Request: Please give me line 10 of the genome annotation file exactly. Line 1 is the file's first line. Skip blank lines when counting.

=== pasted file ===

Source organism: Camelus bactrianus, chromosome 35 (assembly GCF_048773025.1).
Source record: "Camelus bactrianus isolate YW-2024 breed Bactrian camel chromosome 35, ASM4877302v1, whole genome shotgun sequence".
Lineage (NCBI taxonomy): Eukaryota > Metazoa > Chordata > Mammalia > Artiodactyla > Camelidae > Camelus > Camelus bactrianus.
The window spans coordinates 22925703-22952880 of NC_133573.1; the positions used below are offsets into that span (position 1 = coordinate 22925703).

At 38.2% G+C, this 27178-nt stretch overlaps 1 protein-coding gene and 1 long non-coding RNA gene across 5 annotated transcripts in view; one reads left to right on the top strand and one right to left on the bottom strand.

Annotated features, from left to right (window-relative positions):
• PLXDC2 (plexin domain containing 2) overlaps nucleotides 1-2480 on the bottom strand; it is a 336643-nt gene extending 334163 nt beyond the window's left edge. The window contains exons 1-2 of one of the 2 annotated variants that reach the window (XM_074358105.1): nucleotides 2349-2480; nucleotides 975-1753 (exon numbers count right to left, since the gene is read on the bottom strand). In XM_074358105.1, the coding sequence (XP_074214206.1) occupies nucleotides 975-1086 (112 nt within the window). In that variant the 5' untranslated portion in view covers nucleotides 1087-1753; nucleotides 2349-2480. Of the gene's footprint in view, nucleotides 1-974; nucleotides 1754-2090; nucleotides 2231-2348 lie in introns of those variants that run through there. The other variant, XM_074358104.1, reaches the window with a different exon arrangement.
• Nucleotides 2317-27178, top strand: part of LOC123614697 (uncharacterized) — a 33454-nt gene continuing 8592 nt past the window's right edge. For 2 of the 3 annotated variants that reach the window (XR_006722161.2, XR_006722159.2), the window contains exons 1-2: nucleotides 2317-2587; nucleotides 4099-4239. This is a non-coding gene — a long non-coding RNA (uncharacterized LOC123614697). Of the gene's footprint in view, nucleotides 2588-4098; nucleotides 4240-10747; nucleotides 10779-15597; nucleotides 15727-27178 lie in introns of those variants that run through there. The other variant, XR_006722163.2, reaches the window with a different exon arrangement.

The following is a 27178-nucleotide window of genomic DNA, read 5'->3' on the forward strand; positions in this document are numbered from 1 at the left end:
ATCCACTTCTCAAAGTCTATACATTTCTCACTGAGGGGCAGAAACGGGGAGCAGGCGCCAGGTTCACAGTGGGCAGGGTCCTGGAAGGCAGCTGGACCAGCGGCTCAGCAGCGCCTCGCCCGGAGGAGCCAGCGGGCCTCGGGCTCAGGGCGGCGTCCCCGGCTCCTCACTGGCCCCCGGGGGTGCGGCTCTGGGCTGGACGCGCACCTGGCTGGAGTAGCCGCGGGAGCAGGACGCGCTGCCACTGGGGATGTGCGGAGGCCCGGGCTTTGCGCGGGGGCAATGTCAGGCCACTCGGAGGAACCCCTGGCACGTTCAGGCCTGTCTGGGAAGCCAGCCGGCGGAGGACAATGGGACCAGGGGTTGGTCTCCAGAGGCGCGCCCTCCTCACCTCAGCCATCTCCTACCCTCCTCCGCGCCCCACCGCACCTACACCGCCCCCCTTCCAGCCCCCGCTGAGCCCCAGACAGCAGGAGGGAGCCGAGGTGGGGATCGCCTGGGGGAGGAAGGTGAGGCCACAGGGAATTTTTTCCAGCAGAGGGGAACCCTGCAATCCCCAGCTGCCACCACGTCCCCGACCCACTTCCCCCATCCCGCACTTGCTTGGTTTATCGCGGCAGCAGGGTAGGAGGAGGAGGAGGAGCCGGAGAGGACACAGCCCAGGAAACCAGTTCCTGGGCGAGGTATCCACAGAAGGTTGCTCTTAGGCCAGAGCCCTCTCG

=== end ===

ATCCACTTCTCAAAGTCTATACATTTCTCACTGAGGGGCAGAAACGGGGAGCAGGCGCCAGGTTCACAGTGGGCAGGGTCCTGGAAGGCAGCTGGACCAGCGGCTCAGCAGCGCCTCGCCCGGAGGAGCCAGCGGGCCTCGGGCTCAGGGCGGCGTCCCCGGCTCCTCACTGGCCCCCGGGGGTGCGGCTCTGGGCTGGACGCGCACCTGGCTGGAGTAGCCGCGGGAGCAGGACGCGCTGCCACTGGGGATGTGCGGAGGCCCGGGCTTTGCGCGGGGGCAATGTCAGGCCACTCGGAGGAACCCCTGGCACGTTCAGGCCTGTCTGGGAAGCCAGCCGGCGGAGGACAATGGGACCAGGGGTTGGTCTCCAGAGGCGCGCCCTCCTCACCTCAGCCATCTCCTACCCTCCTCCGCGCCCCACCGCACCTACACCGCCCCCCTTCCAGCCCCCGCTGAGCCCCAGACAGCAGGAGGGAGCCGAGGTGGGGATCGCCTGGGGGAGGAAGGTGAGGCCACAGGGAATTTTTTCCAGCAGAGGGGAACCCTGCAATCCCCAGCTGCCACCACGTCCCCGACCCACTTCCCCCATCCCGCACTTGCTTGGTTTATCGCGGCAGCAGGGTAGGAGGAGGAGGAGGAGCCGGAGAGGACACAGCCCAGGAAACCAGTTCCTGGGCGAGGTATCCACAGAAGGTTGCTCTTAGGCCAGAGCCCTCTCG